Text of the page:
The Last Minstrel Show? Racial Profiling, the War on Terrorism and the Mass Media
Southwestern Law School
December 7, 2008
Connecticut Law Review, Vol. 41, No. 3, 2009
This Article examines and critiques media portraits of the Middle East and Middle-Eastern Americans by tracing the alarming impact of this last minstrel show on public policy and the war on terrorism The Article begins by analyzing racial profiling's problematic discourse of legitimation, deracinating its unsound roots and charting the intricate relationship between representation and reality in the narration of the Middle-Eastern threat, especially after 9/11. The Article then examines the instrumental role of the mass media in both ossifying and perpetuating stereotypes that have rationalized policies targeting individuals of Middle-Eastern descent. Drawing on specific examples from the movies, television, music, publishing and advertising, the Article highlights the accretive impact of entertainment content on the epistemology of fear and the grave and under appreciated toll of such representations on the Middle-Eastern American community. Finally, the Article also calls for some modest but concrete reforms in the entertainment industry as a starting point for providing more balanced depictions of the Middle East and of Middle-Eastern Americans.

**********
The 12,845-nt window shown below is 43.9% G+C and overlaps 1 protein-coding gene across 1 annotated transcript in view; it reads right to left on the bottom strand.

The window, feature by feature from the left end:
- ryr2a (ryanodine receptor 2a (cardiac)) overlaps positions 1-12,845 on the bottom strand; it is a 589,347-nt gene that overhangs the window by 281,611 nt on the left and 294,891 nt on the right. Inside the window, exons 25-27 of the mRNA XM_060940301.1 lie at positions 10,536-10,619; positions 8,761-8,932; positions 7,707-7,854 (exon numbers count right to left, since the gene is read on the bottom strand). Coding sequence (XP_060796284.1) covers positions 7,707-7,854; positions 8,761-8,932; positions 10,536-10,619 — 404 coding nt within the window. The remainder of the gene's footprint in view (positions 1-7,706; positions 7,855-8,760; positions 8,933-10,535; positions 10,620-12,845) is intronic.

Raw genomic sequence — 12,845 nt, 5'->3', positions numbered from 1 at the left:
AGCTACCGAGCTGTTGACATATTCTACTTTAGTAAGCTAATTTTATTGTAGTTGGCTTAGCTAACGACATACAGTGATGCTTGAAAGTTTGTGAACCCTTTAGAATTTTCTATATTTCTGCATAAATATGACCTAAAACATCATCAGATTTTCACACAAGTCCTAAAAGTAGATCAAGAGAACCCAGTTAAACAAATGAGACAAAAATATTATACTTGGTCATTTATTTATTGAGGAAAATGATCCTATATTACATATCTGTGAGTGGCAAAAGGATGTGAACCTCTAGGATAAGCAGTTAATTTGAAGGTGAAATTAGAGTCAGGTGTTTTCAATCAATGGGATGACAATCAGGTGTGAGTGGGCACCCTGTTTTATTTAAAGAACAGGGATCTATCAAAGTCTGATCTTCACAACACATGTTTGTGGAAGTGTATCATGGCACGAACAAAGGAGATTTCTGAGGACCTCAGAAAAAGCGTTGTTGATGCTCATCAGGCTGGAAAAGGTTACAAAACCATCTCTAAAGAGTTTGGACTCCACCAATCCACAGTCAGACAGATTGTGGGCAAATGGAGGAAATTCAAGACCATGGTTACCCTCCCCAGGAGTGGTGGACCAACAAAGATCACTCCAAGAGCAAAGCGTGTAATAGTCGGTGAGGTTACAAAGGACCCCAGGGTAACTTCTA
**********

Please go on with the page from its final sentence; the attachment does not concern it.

Number of Pages in PDF File: 44
Keywords: film, television, entertainment industry, Hollywood, cultivation theory, mass media, racial profiling, war on terrorism, 9/11, Middle Eastern Americans, Middle East, law and culture, object and representationAccepted Paper Series
Date posted: December 8, 2008
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